These were the 3 biggest Vancouver real estate trends of 2018

These were the 3 biggest Vancouver real estate trends of 2018

If nothing else, 2018 was an interesting year for Vancouver real estate.

While the three preceding years had seen the real estate market in Vancouver increase in competitiveness, March of 2018 brought an abrupt and sudden change in both demand and supply. 2018 also saw both increases to the foreign buyers’ tax and the introduction of the empty home tax — placing additional pressure on demand.

We talked to real estate expert Shawn Brown of West Haven Group to find out the three biggest real estate trends of 2018 in Vancouver, and what to expect going forward. Here’s what we learned:

Real estate in Vancouver (romakoma/Shutterstock)

Shutterstock

The end of bidding wars

With the real estate market slowing down, purchasing conditions have returned to normal buying conditions in 2018. With more choices and more time to make their decisions, buyers no longer have to write with no subjects or conditions and have time to fulfil their conditions before going firm on their offer.

Supply has increased

In the real estate market, supply levels returned to normal levels — which may not be great for sellers, but buyers now have more choices! For sellers, pricing at a competitive level has become important once again, and they, along with listing agents now have to ensure that all aspects of property preparation and marketing are at its best, or risk lagging on the market.

Purchasing power has decreased

The mortgage stress test (to prove if buyers would be financially okay even if interest rates were to rise substantially above their actual mortgage rate) has reduced buyers purchasing power by around 20 per cent, causing some to exit the market and adjust until they can get approved for the purchase price they need. Others have had to accept buying a smaller space or older building in a lesser prime location in order to make their numbers work.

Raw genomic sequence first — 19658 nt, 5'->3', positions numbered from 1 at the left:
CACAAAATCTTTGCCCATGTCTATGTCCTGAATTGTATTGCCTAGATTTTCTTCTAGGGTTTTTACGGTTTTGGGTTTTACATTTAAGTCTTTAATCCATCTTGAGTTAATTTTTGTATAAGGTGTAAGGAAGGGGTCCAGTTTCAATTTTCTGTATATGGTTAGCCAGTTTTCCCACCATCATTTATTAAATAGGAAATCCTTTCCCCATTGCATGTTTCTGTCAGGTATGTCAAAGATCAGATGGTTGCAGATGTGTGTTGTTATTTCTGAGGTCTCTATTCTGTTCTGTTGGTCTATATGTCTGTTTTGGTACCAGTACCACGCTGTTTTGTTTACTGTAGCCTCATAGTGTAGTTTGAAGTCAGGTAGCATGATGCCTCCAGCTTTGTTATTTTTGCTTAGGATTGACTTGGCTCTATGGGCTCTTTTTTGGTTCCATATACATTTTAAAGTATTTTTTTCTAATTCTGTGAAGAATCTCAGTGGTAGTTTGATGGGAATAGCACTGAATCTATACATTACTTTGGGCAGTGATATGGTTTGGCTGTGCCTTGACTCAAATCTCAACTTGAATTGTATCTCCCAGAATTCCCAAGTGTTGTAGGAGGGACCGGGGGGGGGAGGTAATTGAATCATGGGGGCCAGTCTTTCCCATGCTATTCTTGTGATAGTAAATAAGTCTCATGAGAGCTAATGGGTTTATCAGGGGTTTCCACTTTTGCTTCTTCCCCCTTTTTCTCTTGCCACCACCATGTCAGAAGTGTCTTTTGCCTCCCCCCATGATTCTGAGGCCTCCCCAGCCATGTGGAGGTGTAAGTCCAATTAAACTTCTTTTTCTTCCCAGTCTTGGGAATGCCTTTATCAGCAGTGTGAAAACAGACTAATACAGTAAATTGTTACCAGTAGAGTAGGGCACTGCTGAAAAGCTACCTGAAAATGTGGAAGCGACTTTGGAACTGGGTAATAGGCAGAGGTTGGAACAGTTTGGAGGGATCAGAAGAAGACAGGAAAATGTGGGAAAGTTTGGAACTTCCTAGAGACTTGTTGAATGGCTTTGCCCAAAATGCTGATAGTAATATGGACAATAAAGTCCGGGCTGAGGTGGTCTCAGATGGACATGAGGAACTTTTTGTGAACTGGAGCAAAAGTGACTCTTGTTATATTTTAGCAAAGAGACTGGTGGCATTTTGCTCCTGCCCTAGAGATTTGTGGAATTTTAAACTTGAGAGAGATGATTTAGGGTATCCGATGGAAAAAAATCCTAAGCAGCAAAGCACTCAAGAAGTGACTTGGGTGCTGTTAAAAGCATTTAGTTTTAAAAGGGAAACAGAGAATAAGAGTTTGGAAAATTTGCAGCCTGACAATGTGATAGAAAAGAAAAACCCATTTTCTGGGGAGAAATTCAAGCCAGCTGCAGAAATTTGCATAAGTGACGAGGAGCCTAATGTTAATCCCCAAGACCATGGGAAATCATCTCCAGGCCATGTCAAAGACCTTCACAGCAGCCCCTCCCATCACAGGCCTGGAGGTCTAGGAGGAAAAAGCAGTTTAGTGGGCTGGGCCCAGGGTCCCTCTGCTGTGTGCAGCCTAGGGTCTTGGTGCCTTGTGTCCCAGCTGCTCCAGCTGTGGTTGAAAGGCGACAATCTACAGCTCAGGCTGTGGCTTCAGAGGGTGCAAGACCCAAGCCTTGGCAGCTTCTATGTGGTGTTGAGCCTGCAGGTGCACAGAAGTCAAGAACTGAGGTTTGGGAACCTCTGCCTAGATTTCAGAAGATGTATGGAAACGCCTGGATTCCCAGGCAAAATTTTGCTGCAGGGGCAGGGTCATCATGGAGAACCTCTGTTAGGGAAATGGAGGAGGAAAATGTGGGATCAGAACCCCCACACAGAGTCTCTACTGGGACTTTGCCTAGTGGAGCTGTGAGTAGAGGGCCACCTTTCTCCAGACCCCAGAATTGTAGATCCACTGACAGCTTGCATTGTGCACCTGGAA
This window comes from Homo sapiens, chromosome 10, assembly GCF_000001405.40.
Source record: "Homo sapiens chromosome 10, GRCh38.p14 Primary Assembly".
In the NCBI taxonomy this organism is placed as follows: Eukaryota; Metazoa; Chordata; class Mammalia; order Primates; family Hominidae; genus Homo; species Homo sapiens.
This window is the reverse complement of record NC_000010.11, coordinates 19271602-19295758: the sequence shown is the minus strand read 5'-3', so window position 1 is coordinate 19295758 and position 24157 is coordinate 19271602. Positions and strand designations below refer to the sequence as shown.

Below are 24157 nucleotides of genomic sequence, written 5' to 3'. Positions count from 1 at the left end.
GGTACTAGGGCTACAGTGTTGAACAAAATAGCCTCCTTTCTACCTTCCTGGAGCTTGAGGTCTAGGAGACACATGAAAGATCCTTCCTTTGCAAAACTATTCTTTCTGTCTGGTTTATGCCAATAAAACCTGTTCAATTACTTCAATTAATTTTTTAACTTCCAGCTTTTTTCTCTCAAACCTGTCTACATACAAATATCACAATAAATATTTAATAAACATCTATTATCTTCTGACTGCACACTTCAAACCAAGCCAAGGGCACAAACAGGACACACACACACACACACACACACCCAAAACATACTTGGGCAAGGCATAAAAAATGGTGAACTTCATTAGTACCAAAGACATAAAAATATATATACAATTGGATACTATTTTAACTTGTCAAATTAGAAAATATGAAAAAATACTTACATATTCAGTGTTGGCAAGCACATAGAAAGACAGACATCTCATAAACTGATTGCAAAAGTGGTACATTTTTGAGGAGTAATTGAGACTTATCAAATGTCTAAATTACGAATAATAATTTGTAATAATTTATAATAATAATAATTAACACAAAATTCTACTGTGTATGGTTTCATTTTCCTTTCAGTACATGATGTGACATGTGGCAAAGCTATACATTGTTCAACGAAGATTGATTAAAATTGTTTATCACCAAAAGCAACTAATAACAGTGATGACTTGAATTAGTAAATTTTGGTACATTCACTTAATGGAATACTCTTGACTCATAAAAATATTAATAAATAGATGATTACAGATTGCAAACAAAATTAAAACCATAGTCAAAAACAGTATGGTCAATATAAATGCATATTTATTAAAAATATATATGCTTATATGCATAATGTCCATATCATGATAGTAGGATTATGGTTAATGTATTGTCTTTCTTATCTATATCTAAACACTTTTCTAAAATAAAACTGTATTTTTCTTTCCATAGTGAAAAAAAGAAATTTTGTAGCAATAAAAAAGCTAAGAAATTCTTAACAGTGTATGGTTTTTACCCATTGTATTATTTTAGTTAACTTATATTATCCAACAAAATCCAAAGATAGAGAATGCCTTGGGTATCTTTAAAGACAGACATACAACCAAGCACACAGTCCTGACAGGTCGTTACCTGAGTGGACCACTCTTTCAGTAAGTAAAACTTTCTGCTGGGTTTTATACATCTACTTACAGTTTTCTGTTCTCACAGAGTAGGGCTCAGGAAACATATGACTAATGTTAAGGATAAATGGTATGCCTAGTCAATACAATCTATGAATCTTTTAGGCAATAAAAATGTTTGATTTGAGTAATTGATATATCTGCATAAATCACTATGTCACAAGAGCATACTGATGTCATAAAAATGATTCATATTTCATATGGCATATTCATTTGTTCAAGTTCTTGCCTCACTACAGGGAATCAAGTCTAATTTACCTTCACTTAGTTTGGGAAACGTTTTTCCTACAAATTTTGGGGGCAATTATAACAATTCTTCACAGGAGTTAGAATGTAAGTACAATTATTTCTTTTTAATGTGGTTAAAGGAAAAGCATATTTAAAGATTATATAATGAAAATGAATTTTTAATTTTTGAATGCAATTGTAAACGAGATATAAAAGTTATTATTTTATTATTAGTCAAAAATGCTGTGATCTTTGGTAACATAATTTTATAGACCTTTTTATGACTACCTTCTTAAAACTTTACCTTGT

So what does this all mean?

2018 saw huge decreases in demand, with sales volume dropping by 25 per cent, leading to “group think,” where buyers who initially had the desire and ability to buy left the market temporarily to wait it out and see what would happen.

By the end of the year, detached housing prices had dropped 8% compared with the beginning of the year, whereas condo prices have remained the same as the beginning of the year, and townhouse prices have risen by at least 1%. This could mean positive things for some groups, however — including first-time homebuyers, investors, and those wishing to upsize from a condo or townhouse to a detached home.

As we proceed further into 2019, the key question is this: Just as the market turned suddenly in early 2018, will the same pattern occur this year and return to the typical levels of demand and sales volume for Vancouver?

The truth is, only time will tell.

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